Bech-Larsen, Tino5; Poulsen, Jacob4; Grunert, Klaus G.5
1 Department of Marketing and Statistics, Aarhus School of Business, Aarhus BSS, Aarhus University2 MAPP - Centre for Research on Customer Relations in the Food Sector, Aarhus School of Business, Aarhus BSS, Aarhus University3 Department of Management, Aarhus BSS, Aarhus University4 unknown5 Department of Management, Aarhus BSS, Aarhus University
Functional foods is a relatively new concept, which covers food products that are enriched with various kinds of (naturally occur-ring) components/substances (eg vitamins, minerals or probiotic cultures) or modified in a way so that the product provides an additional physio-lo-gical benefit that may prevent disease or promote health. As such, functional foods are a prod-uct cate-gory which can be characterised as processed with a relatively high degree of tech-nological manipulation compared to basic food products. Experience with functional foods that have been introduced so far indicates that some consumers seem to approve of such manipu-lations whereas others don't. One possible explanation is differ-ences in con-sumers' values, especially the values pertaining to the relationship between man and nature. The aim of the study presented in this paper is, by means of conjoint analysis, to study consumer acceptance of functional foods in Denmark, Finland and the United States and to investi-gate to which extent acceptance can be explained by consumer values. The three countries are selected due to differences in the importance attached to the value dimensions 'harmony' and 'mastery' (Schwartz, 1994), because these values are assumed to be especially important for the acceptance of technological manipulation of food products. People who score high on the 'mastery' dimension emphasize active mastery of the social and natural environment through self-assertion. This is comparable to the basic idea behind functional foods. Therefore we expect that a positive attitude towards functional foods is positively correlated with the 'mas-tery' dimension. The opposite value dimen-sion of 'mastery' is 'harmony', which emphasises harmony with nature and defer exploitation of people and natural resources. The 'har-mony' dimension is expected to be in conflict with the concept of functional foods.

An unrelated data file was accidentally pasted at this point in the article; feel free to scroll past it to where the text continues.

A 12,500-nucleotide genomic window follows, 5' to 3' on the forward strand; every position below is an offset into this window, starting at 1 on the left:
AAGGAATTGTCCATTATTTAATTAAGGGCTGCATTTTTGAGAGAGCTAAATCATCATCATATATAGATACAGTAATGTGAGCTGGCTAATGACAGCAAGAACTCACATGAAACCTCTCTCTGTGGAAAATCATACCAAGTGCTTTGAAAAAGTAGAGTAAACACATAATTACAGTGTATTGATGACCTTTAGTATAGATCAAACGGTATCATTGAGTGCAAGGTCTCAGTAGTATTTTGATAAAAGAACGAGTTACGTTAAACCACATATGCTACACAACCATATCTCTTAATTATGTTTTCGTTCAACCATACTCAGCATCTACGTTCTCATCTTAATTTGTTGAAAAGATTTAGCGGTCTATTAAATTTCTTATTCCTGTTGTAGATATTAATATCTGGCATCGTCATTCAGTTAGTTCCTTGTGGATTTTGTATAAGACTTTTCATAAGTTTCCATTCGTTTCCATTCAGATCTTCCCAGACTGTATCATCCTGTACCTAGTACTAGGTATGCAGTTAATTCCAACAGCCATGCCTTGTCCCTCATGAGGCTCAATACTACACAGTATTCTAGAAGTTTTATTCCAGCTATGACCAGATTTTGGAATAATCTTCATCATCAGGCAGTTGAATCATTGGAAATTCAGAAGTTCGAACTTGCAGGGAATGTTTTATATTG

Proceedings of the 7th Conference on Cross-cultural Consumer and Business Studies, 1999